Brien, and Little (2008) noted, one of the primary objectives of AK is
to constantly evaluate the body's energetic balance (Chi), and where
necessary, to select appropriate healing modalities to readjust and
restore balance to the internal flow of this "energy".
procedures feature prominently as a means of diagnosis in AK, indeed
Frost (2002) describes them as, "…the central tool of AK." (p.
63). As such, AK is "primarily a diagnostic technique" (p. 2) that uses
these various manual muscle-strength tests, along with standard
examination procedures, to determine particular health problems.
underlying principle of
AK is that there exists a natural relationship between the muscles and
the bodily organs; as Ankerberg and Weldon (1991) indicated, each of
the large muscles is physically, "… and magically related to a
specific body organ, and these in turn are related to a specific
acupuncture meridian" (p. 161). AK asserts that any
abnormality, or malfunction, in any of the major organs produces
corresponding weakness in the major muscles that can be detected by, "…using
an indicator muscle…to evaluate the structural, mental/emotional and
biochemical functions of the human organism." (Frost, 2002, p. 2).
tests are applied on
some thirty-two muscles and practitioners claim they can detect
physical feedback, a form of "body language", from the muscles, which
enables them to determine the specific problems and which of the
various organs is unhealthy. Not only that, but they also claim that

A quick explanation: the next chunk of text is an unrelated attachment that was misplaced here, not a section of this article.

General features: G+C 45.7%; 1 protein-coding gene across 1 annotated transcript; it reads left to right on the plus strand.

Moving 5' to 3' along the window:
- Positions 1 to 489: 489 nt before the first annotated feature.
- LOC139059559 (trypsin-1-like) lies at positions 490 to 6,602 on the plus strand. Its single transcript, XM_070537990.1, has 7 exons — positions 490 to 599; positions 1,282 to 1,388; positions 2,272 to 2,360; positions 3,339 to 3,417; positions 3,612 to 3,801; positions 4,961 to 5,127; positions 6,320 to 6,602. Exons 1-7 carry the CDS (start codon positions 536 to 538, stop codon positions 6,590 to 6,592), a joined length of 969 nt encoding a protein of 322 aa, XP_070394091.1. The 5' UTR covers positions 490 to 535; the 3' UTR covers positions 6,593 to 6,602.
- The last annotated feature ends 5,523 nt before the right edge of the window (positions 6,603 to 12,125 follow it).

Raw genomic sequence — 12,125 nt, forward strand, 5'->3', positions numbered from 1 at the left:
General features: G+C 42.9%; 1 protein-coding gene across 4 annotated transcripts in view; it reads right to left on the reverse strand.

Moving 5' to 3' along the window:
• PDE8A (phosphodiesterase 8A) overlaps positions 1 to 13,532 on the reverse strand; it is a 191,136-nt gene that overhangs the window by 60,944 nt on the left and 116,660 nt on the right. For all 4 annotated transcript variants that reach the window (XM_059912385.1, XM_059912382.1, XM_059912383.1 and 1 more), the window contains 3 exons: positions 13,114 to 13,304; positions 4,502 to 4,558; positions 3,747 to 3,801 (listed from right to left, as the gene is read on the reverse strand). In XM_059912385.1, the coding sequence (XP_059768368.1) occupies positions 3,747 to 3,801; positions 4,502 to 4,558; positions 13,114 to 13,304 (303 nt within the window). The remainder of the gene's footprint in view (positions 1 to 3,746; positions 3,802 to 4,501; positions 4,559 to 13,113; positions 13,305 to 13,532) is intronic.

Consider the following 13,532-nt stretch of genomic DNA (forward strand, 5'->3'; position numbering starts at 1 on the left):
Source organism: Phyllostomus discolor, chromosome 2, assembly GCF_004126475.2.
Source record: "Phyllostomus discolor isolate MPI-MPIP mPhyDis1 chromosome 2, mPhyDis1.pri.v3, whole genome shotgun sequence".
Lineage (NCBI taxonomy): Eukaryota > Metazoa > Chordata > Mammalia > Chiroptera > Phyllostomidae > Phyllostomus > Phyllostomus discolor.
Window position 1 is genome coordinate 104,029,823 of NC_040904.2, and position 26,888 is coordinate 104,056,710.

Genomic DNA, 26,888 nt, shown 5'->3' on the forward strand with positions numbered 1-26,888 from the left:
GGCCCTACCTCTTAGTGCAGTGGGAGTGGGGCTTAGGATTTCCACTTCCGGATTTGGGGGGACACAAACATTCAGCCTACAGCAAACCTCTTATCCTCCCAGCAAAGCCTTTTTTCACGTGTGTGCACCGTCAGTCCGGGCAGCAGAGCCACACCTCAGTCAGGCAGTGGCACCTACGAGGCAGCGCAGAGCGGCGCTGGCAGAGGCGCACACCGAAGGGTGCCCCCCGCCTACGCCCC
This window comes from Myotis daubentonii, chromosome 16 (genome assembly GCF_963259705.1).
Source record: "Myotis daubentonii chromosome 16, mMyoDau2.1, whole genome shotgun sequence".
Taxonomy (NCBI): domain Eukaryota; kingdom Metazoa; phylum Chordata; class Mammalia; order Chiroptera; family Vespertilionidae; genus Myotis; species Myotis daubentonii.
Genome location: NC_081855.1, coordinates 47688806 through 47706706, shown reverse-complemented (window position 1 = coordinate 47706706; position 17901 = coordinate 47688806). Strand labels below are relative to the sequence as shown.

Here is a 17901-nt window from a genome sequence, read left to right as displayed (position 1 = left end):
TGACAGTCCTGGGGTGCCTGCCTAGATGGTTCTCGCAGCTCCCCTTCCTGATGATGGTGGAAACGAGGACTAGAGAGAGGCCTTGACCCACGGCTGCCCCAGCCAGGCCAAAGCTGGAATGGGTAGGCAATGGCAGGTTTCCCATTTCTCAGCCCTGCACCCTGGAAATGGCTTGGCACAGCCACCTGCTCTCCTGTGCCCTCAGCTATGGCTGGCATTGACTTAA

the messages obtained via the muscles are always correct!
testing is a useful technique in Kinesiology and physiotherapy, AK
takes the concept out of the practical realm and into one of fantasy.
They claim, for instance, that the muscles are so incredibly sensitive
to the presence of any substances that can cause negative responses
that the muscle-strength testing can enable practitioners to determine
the specific substances that are antagonistic to the particular
individual. These not only include certain chemicals, but sensitivities
to a vast range of modern-day products, including fluorescent lighting,
insecticides, artificial food chemicals, colouring and preservatives,
even sugar, which many AK practitioners classify as a "negative food
(1999) was present at
a demonstration where AK techniques were used to "demonstrate" the
body's specific responses to either glucose, which they classified as
"bad" sugar, and fructose, a "good" sugar. Although the demonstration
was successful when the subjects were aware which substance they were
receiving, when a double-blind situation was applied the results
clearly indicated there was no relationship whatsoever between the
"good" or "bad" sugar and the responses of the subjects.
author has witnessed
similar tests claimed to prove the dangers of sugary soft-drinks.
Subjects were requested to hold their arm rigidly in a horizontal
position and when the demonstrator "attempted" to push the arm down
they failed. After taking a mouthful of the soft-drink the test was
repeated and the demonstrator was easily able to push the arm down.